Family injuries raise painful prospect that the end is near for Nadal | Sport

For nearly the entirety of his two-decade career, Rafael Nadal It has been a picture of tranquility on the field. No one has endured so many moments of abject tension in the final rounds of major tournaments, but he has come through them betraying so few negative emotions, ignoring mistakes and despair, and staying steadfastly positive.

But Thursday night, for once, her emotions were written all over her face. As she limped and grimaced, she could barely run for his loss to Denis Shapovalov, continually looked at his team in the stands. He shook his head, cursed his bad luck, and spent the time changing lines with his head buried in his hands.

The source of Nadal’s frustration was one of the most familiar sensations he has experienced in his career. Eighteen years ago, when he played his first full season on tour when he was 17, Nadal suffered a stress fracture in his foot. The injury would reveal Müller-Weiss disease, a degenerative foot injury that weakens the navicular bone of the foot. Uselessly for an athlete in a season of 11 months, he gets worse with physical exercise.

Over the years, Nadal has had to invest a lot of time, effort and anti-inflammatories to manage it. His effect on his career has sometimes been underestimated, but he has left a continuing and visible mark. It was the reason he was out for six months last year and retirement crossed his mind and it’s unmistakable in the limp that sometimes accompanies him at news conferences and on the fields.

Every player is dealing with something. Injuries are a common facet of sport, a natural result of athletes pushing their bodies past limits that few bodies are built to withstand. Tennis the players have an even more complex relationship with them. While athletes are constantly determined to play through injury at all costs, in team sports it’s up to coaches to limit the load on their players and preserve their bodies, even against their will. In an individual sport like tennis, the players are in charge of their schedules, which is not always a good thing.

It’s hard not to think about the ordeal Andy Murray has gone through to keep his career connected with the monstrous effort it took to stay close enough to Nadal, Roger Federer and Novak Djokovic. All those extra tournaments played and training sessions endured so that he could finally jump in and become the best player in the world.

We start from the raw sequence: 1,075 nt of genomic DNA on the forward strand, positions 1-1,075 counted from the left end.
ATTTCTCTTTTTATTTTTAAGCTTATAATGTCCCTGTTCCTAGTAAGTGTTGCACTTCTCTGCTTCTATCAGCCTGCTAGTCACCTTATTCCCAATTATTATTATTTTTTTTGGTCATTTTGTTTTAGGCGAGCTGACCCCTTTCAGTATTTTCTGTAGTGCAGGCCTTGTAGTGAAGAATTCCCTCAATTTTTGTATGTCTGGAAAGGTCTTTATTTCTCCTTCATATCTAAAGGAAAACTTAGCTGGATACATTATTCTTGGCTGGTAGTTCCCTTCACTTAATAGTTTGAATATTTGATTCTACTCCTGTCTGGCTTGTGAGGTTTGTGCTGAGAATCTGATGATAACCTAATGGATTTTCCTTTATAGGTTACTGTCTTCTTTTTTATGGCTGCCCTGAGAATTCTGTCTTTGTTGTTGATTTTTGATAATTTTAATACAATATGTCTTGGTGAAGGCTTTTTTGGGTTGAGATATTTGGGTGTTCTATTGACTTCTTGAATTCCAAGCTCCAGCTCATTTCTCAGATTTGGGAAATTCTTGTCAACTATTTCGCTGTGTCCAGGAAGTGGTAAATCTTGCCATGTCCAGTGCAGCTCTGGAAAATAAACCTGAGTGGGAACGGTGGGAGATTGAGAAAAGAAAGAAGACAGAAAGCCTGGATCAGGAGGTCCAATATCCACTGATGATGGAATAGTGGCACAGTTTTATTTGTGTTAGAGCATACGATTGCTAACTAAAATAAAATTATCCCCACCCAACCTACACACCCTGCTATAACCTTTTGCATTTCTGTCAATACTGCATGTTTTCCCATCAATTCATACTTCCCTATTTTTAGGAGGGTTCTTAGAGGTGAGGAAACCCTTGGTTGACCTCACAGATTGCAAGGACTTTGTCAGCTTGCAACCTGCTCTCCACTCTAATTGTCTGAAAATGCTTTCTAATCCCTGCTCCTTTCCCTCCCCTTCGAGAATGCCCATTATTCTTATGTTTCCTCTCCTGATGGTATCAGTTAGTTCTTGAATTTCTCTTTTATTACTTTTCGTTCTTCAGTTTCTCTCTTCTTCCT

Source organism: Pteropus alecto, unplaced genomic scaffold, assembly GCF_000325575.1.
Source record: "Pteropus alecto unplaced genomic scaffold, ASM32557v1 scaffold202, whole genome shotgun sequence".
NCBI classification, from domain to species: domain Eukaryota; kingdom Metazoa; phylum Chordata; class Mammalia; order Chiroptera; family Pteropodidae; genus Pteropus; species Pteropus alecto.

Likewise, Dominic Thiem spent his youth renowned for playing in a tournament almost every week. After finally fulfilling one of his life goals by win the US Open in 2020Thiem last year suffered from mental exhaustion and now he is trying to come back after his body did the same.

Emma Raducanu’s adaptation to life on tour continues and her body has rebelled against her. After another wound took her retreat last week in Rome, he was openly contemplating how often he should play. “I want to play every chance I get and probably even when I shouldn’t,” she said. “But I really need to be sensible. Sometimes I feel like I need a voice to hold my hand: ‘Do this, do that’”.

Emma Raducanu's injury problems also continued in Rome after she retired during her match against Bianca Andreescu.
Emma Raducanu’s injury problems also continued in Rome after she retired during her match against Bianca Andreescu. Photograph: Marco Iacobucci/ipa-agency.net/Shutterstock

Such problems have been present for Nadal in a career that has been marred by injuries. He has missed 11 Grand Slam tournaments since his Wimbledon debut in 2003 and many other tournaments have ended with him losing the battle with his body. His career seems to exist in a perpetual cycle of these moments, each new run of form and new period of reinvention inevitably brought to a halt by another injury.

Part of the frustration this time around is that it’s not a typical injury with a fixed recovery period, which is frustrating but bearable. It is completely inconsistent; sometimes the foot is comfortable, other times it is unbearable. It seems increasingly clear that he could play a big role in the time he has left, especially when he turns 36 next month.

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“I imagine there will come a time when my head says: ‘Enough,'” Nadal said. “Pain takes away your happiness, not only in tennis but in life. My problem is that I live many days with too much pain.

One of Nadal’s great marks is the success he has yet found and the longevity he has achieved through all the misfortunes. This season, he engineered his best start to the season by winning his first 20 games. He now faces a race to be fit for the French Open next Sunday, where he is aiming for a 14th title of his own.

After so many years and so much wear and tear, it seems that the best you can hope for today is for a new cycle to begin.

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